Crème brûlée is an excellent example of classical cooking, and it is well worth having in your dessert repertoire. It’s a delicate dish, and though it may seem simple to prepare, it’s essential not to be heavy-handed with the blowtorch.

This decadent dessert has been made for centuries by lightly cooking a blend of eggs and heavy cream. However, Modernist chefs have invented a myriad of ways to make crème brûlée. The newer techniques offer greater consistency and more control over the texture, which can range from airy, typical of a sabayon, to dense, as in a posset.

The one constant among this dish is the use of plenty of fat, which not only provides that distinctive mouthfeel but also makes custard an excellent carrier of fat-soluble flavors and aromas. Lighter varieties of crème brûlée, however, can be aerated in a whipping siphon into smooth, creamy foams.

Moreover, crème brûlée has a distinctively creamy, velvety texture, and, like many other custards, egg yolks and heat serve as its thickener and gelling agent, respectively.

This traditional dessert is said to be French in origin but can be found across Italy. Hence, it makes sense why adding Italian coffee to the classic crrème brûlée makes this dessert tastes so much better.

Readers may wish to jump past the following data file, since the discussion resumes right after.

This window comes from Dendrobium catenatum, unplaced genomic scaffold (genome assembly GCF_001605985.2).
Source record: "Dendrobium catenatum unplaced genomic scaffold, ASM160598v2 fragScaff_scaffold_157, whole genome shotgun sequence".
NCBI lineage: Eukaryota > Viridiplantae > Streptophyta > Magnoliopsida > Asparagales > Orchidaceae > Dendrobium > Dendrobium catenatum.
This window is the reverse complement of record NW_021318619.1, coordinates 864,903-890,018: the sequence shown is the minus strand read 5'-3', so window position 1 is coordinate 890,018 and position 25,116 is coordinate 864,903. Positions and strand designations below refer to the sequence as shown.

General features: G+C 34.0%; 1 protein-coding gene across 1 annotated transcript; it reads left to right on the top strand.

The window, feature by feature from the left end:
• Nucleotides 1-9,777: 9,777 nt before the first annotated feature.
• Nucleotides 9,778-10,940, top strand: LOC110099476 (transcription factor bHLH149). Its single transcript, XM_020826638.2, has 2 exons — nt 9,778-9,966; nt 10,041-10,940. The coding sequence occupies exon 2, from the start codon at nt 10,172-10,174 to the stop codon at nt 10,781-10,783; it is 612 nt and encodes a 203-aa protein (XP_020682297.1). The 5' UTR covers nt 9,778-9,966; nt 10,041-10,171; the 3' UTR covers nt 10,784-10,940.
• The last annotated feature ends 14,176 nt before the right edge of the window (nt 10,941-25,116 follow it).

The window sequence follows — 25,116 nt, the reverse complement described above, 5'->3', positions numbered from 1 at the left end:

The sugar topping can be made with a kitchen torch, or even the oven broiler and the sugar top will crisp up as it cools. However, make sure to melt all of the sugar evenly with a blowtorch before it begins to brown, otherwise, you’d end up with several burnt areas and spots of barely caramelized sugar. As you blowtorch your brûlée, a crisp, amber layer should appear on the custard as you lightly sweep the flame over its surface.


4 cups of whipping cream
1 1/2 cup plus 8 teaspoons sugar
2 tbsp ground coffee beans
2 tsp instant espresso powder
2 cinnamon sticks
1 split vanilla bean
5 large egg yolks
1 large egg


Put eight 3/4-cup custard cups in large roasting pan. Mix cream, 1 cup sugar, instant espresso powder, ground espresso beans, and cinnamon stick in a heavy saucepan. Using a small knife, scrape the seeds from the vanilla bean into the mixture; add bean. Bring to a boil, stirring until espresso powder and sugar dissolve. Remove the saucepan from heat. Cover; set aside for 30 minutes. Strain through a fine sieve.
Preheat oven to 325°F. Next, whisk egg yolks and egg in a deep bowl to blend. Gradually whisk in cream mixture. Divide among custard cups in pan. Pour enough hot water into roasting pan to come halfway up sides of custard cups. Bake custards until center moves only slightly when cups are gently shaken, about 55 minutes. Remove custards from pan. Cool; refrigerate uncovered overnight.
Preheat broiler. Sprinkle 1 teaspoon sugar over each custard. Place custard cups on a baking sheet. Broil until sugar is brown and caramelized, rotating baking sheet to broil evenly and watching closely to avoid burning, 1 to 2 minutes. Chill custards 1 hour. Serve.

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